We have had a spate of uninvited calls recently and have developed a technique for dealing with them. If the caller identity indicates that the number calling is withheld or unavailable or the number shown is not one with which we are familiar we don’t pick up the phone.

Unfortunately, although Barry and I can easily ignore a ringing phone, Frodo cannot. Woken from a deep sleep by the jangling tones he begins to howl and is soon joined by Jenna and Gus. At four years old Jenna has only just learned to howl – well, perhaps she already knew how but just hadn’t made us privy to the secret. Notwithstanding, Frodo begins the chorus with his fine tenor. Then Gus joins in, uttering short, staccato barks as he warms up his voice for his baritone cry. Finally, Jenna, with a higher alto wail befitting her smaller stature and female nature, makes her contribution to the trio. Some days we have many calls and after two or three it seems that Frodo is attuned and waiting for the signal, starting his song after a mere ring or two from the telephone.  The process rapidly loses its power to entertain on a busy ‘calling day’ and more particularly when one of us actually answers the phone to a recognised caller but cannot hear or make ourselves heard over the cacophony.

There are occasions when we need to make calls.  These times can prove extraordinarily frustrating. Some enterprises do not have automatic answering rituals, resulting in the tone ringing for several minutes and then abruptly timing out. You are aware that there must be a queue – or that ‘everyone’ is having a tea break – and having to start the procedure again is very aggravating, particularly when you sense that the pattern will be repeated.

Is that more exasperating than the automated response, though? Sometimes, the preamble takes minutes to inform the caller that the call may be/is being recorded ‘for training purposes’. Then comes the list of instructions for which number to press for which service. Having clicked the correct key the inevitable ringing tone is heard – for minutes on end – interrupted intermittently by a gentle recorded voice apologising for the delay and frequently taking the opportunity to advertise other benefits. Usually the ringing tone is replaced by music – or musak - which can be very annoying. When a human finally answers it is only too common for their help to be of the wrong sort, requiring them to put you through to the supposedly correct department which denies all knowledge of any solution and passes you back to the original respondent or on to another section.

I understand that the operators/advisors are doing the job they have been trained to do but that is of no help when problems have arisen which are not covered in their script. Of which, more anon.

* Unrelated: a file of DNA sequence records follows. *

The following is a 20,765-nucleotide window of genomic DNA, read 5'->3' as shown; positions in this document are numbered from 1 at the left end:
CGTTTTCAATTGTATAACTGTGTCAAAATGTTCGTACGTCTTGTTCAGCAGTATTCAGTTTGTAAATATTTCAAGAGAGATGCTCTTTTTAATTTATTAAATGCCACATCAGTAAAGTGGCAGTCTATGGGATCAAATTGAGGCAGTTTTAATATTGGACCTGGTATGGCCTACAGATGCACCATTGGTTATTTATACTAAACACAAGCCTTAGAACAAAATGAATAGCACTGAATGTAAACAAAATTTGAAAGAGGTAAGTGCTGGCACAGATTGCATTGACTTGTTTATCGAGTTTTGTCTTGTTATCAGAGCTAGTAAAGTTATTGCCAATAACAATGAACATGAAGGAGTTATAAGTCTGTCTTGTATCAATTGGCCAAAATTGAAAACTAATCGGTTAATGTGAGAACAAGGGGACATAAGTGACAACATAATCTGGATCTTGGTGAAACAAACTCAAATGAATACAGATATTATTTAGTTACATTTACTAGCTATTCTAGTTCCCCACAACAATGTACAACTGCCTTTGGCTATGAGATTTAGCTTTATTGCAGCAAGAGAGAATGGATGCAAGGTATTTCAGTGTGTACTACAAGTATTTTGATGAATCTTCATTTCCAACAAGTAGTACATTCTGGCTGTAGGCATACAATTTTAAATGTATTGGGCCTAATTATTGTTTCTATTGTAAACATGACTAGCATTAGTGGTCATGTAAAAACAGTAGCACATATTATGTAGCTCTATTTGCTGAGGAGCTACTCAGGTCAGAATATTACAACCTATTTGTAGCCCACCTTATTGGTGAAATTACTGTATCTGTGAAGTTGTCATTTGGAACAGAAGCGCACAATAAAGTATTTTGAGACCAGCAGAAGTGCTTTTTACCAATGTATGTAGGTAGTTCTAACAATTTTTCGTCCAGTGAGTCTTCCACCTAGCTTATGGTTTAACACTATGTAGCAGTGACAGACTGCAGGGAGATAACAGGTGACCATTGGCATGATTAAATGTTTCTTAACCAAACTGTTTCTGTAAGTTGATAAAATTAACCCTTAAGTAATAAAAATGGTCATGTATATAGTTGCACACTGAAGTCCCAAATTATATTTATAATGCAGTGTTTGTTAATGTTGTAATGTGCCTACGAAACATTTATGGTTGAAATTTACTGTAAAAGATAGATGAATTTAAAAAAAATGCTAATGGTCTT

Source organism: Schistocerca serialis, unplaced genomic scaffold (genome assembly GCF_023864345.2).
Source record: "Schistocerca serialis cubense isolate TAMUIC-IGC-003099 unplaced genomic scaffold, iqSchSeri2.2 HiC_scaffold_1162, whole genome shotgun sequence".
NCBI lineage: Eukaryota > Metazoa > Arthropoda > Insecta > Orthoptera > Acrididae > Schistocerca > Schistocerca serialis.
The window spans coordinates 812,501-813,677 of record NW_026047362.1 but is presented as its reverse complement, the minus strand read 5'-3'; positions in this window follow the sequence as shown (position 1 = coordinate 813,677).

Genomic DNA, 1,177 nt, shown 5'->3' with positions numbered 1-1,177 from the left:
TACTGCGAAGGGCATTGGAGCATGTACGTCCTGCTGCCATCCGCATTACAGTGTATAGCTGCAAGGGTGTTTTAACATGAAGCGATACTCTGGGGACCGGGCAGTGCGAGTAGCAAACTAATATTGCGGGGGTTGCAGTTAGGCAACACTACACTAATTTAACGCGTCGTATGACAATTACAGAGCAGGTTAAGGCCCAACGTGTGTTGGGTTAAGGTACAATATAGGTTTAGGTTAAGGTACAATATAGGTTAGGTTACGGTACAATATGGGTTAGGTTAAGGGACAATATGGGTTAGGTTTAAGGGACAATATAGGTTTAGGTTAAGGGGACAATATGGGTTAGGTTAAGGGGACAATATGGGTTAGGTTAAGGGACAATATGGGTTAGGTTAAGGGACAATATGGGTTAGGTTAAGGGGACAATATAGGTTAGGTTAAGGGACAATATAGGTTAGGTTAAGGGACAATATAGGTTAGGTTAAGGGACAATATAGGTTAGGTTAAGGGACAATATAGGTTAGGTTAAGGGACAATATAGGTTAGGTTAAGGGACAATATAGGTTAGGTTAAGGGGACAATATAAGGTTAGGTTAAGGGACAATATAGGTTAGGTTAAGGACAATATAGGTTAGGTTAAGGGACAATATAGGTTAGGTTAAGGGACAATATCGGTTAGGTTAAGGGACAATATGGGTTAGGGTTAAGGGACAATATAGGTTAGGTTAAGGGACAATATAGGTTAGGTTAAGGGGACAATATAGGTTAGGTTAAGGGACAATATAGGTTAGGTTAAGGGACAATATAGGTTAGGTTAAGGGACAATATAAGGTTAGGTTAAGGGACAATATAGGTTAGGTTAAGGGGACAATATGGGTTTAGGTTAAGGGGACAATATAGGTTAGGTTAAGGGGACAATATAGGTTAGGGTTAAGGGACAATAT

Mara from 'Weighty Matters' posted an amusing clip - a spoof on Riverdance. I enjoyed watching it then felt the need to watch some clips from Riverdance. I love watching dance, particularly ballet and tap. I think the dancing in Riverdance is breathtaking - literally so for the dancers! I regret that I didn't see it live.
I hope you will enjoy the following clips as much as I did - it was hard to pick only two!! The first is Irish (tap) dancing.

The second is 'Cry of the Celts'.

Wednesday 12 January 2011

Humour at work

Barry received this email from a friend the other day. He worked with many retired officers of senior rank, several of whom he had appointed, so this anecdote resonated with him.

Charlie, a new retiree greeter at Asda, just couldn't seem to get to work on time. Every day he was 5, 10 or 15 minutes late but he was a good worker, really tidy, clean shaven, sharp minded and a real credit to the company, obviously epitomising their 'Older Person Friendly' policies.

One day the boss called him into the office for a talk.

"Charlie, I have to tell you, I like your work ethic, you do a great job, but your being late so often is quite bothersome."
"Yes, I know boss, and I am working on it."
"Well, good, you are a team player. That's what I like to hear. It's odd though, your coming in late. I know you're retired from the armed forces. What did they say if you came in late there?"
"They said, 'Good morning, Admiral. Would you like some coffee now, sir?'" 

Tuesday 11 January 2011

ABC Wednesday Z is for Zoot Suit

Image courtesy of Aaron F and Wikimedia Commons
In this family the slang phrase ‘Zoot Suit’ is used to describe a man’s smart apparel or formal business clothes. When I looked up the expression in my ‘Brewer’s Dictionary of Phrase & Fable’ (the ampersand is used in the title) I discovered that it dates from the late 1930s and was used to describe an extravagant fashion adopted by followers of Swing who were known as Hepcats.
Image unattributed
It comprised high-waisted, baggy trousers with turn-ups tapered at the ankle, a long coat rather like a frock coat with wide lapels and exaggeratedly broad padded shoulders, often in vibrant colours or bold patterns. Worn with it were a flamboyant tie and a broad-brimmed hat, frequently sporting a long feather. The essential finishing touch was a long key-chain dangling from belt to knee or even below and then rising back to a side pocket.

Further research led me to the Zoot Suit Riots which began in Los Angeles in the first week of June, 1943 between American sailors and marines and disaffected Latino youths. You can read about them here.

Thanks go to the Zealous Denise Nesbitt and her Zippy team who host this weekly meme. Click here to see more Zs.

Monday 10 January 2011

Microfiction Monday #65

Lovely Susan from ‘Stony River’ organises and hosts this weekly meme. Thank you Susan J She provides a picture and the challenge is to create a story in 140 characters or fewer – including punctuation! 

Click here to read more marvels of microfiction – and perhaps join in. It’s fun!
Here is this week’s picture accompanied by my offerings.
‘You’re so strong,’ she gasped. ‘So virile, but one thing troubles me.’
‘Tell me’, he answered.
‘What happened to your other ear?’
(128 characters)

‘The cream has worked wonders on your hands. They’re so smooth. Next we should try doing something about your complexion – and your teeth.’
(139 characters)